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Full text of "The Cambridge Natural History"

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complete the arcade. The preznaxillaries are very small, and are
usually lost in dried skulls. Coupled with these points of likeness
are some differences. The lower jaw, for instance, has a well-
marked coronoid process. The pterygoids do not meet in the
middle line. The teeth are five or four in each half of each jaw.
There is no trace of a second set.
A peculiarity of the Sloths is the enormous number of dorsal
vertebrae. There are twenty -three of these in Gholoepus hqffimanni,
but only fifteen to seventeen in the Three-toed Sloth, Bradypus.
As in other American Edentates, the acromion joins the coracoid.
This connexion occurs in both the Two- toed and the Three-toed
species. The limbs of these creatures are very long, a concomitant
of an arboreal life. The femur has no third trochanter. The
genus Bradypus, which by reason of the fact that it has not lost
the third toe on the manus seems to be more primitive than
Choloepus, shows another structural feature which does not bear
out this conclusion. The trapezoid and the os magnum of the carpus
are united, while in Clioloepus they are perfectly distinct bones.
The intestine has no caecurr,
There are several species of Sloths. Eminently perfect though
the organisation of the Sloth in relation to its particular sur-
roundings appears to us, Buffon selected the animal as the very
type of imperfection in nature. " One more defect/* he wrote,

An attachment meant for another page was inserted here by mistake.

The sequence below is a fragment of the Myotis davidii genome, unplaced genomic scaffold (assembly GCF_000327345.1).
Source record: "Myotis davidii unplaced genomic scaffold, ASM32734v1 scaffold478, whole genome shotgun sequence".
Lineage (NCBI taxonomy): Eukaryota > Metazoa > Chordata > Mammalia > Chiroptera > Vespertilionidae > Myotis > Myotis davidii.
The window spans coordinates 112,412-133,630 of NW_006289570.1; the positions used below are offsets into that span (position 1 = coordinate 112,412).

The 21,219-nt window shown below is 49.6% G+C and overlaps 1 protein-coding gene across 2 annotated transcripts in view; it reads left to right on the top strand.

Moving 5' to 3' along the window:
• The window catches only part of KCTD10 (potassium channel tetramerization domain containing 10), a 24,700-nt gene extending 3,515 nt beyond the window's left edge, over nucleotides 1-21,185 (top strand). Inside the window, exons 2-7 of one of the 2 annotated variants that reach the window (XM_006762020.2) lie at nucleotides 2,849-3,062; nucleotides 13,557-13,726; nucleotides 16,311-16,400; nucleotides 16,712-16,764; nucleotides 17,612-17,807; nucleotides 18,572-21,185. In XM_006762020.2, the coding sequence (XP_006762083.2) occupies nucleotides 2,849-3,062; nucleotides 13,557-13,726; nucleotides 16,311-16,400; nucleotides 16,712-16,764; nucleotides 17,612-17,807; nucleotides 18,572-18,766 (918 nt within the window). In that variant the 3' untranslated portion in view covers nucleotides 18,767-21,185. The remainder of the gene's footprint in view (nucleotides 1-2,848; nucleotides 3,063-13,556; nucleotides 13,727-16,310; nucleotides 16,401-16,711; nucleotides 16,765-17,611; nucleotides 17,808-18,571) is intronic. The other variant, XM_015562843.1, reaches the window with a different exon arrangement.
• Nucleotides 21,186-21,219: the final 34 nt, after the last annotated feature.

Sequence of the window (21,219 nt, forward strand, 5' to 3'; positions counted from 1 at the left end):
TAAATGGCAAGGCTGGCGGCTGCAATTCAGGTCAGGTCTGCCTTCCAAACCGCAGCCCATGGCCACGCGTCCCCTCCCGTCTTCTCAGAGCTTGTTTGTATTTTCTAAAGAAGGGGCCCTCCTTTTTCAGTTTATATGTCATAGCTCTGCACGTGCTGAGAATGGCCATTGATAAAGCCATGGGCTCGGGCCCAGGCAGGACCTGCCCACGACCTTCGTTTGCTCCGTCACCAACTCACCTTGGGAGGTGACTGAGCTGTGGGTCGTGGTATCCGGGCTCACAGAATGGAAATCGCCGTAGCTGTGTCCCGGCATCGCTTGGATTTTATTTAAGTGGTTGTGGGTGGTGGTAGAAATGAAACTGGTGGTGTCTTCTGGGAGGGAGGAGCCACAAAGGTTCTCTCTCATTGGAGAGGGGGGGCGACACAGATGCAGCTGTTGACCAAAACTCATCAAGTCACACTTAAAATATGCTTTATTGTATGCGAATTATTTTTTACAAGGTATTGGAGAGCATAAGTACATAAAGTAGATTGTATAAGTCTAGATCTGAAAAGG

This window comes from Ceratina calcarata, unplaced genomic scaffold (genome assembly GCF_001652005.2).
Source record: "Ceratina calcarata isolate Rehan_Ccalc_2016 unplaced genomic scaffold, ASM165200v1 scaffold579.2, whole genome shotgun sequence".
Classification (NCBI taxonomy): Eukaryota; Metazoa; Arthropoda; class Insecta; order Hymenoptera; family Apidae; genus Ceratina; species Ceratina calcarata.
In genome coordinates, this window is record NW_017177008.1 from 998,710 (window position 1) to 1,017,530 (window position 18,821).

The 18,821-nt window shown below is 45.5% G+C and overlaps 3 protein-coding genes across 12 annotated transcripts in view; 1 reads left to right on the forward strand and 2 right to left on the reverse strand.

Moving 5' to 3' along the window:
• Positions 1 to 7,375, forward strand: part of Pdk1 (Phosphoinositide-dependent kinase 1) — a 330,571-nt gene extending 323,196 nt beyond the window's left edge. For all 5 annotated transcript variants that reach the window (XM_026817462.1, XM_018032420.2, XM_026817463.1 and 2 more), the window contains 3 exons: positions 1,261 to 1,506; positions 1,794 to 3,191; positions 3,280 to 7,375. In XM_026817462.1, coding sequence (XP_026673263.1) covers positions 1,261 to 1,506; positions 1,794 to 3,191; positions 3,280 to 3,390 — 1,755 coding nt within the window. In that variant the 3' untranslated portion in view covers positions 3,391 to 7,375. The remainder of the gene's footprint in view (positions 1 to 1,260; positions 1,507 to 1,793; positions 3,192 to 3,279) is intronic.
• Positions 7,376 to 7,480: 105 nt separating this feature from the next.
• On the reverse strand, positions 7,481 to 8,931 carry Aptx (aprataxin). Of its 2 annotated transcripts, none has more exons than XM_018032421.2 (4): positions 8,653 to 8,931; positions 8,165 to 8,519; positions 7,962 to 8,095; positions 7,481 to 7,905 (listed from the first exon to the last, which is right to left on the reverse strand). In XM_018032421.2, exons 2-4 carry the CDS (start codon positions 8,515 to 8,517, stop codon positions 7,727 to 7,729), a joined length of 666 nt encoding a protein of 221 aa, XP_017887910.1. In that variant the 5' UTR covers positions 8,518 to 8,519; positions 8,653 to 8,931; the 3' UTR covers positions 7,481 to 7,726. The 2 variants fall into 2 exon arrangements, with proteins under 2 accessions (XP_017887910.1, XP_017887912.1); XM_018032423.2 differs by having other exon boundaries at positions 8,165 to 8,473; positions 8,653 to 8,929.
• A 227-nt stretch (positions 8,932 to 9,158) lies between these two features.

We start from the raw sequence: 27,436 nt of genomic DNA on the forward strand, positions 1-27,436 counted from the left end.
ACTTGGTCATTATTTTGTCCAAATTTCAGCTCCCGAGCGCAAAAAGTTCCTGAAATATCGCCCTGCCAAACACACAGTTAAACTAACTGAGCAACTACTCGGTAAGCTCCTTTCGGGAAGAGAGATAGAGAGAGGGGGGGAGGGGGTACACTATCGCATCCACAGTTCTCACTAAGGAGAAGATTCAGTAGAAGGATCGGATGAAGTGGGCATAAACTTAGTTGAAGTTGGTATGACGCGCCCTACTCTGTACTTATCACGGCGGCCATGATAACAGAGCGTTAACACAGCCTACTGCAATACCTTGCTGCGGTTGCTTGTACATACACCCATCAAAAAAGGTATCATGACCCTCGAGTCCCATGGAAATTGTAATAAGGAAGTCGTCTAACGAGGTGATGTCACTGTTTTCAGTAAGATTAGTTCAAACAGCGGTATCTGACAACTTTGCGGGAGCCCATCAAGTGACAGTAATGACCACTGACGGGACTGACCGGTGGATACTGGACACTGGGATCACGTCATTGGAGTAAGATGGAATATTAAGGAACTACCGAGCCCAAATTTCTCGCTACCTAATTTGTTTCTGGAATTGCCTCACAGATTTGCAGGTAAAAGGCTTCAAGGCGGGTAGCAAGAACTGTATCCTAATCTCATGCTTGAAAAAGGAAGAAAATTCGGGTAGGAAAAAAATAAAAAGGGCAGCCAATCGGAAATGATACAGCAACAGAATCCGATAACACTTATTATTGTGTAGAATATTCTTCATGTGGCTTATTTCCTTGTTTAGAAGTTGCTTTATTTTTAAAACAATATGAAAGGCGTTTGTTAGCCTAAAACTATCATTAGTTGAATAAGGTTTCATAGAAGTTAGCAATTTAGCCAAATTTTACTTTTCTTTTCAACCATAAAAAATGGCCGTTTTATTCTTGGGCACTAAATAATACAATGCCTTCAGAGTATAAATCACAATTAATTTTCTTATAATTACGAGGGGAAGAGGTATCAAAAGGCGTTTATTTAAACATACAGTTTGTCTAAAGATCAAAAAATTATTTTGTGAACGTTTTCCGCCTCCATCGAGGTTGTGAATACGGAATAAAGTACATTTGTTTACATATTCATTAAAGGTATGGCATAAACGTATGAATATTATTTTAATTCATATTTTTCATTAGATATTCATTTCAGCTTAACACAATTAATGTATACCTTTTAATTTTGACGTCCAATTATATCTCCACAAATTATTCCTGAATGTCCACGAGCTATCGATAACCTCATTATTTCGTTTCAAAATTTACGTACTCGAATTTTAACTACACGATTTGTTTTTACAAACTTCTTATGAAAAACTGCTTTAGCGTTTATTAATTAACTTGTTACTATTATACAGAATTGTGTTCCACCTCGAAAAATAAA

" they could not have existed."
Fam. 3. Hasypodidae.  The family Dasypodidae or Arma-
dillos contains a considerable number of genera. Tatttsia, Toly~
peutes, Dasypus, JCenurus, Priodon,1 and ChlwmydopJwrus. They
have all a more or less rigid covering of bony plates imbedded in
the skin, which are not in the least comparable with the scales of
the Manis. Save the Whales, in one or two genera of which
traces of a dermal armature exist, the Armadillos are unique
among existing mammals in this particular. The term " Edentate "
is especially inapplicable to the Armadillos ; the genus Priodon
may have more than forty teeth in each jaw ; a total of ninety
was found in one specimen examined by Professor Kukenthal.
In the tendency of the teeth to multiply, we have anot"her
example of a state of affairs which characterises so many Whales.
Generally, however, seven to nine is the number of teeth in each
1 This name is "written ** Prionodos " by Gray, whlcli might lead to a confusion
with tlic Carnivore Prionodon.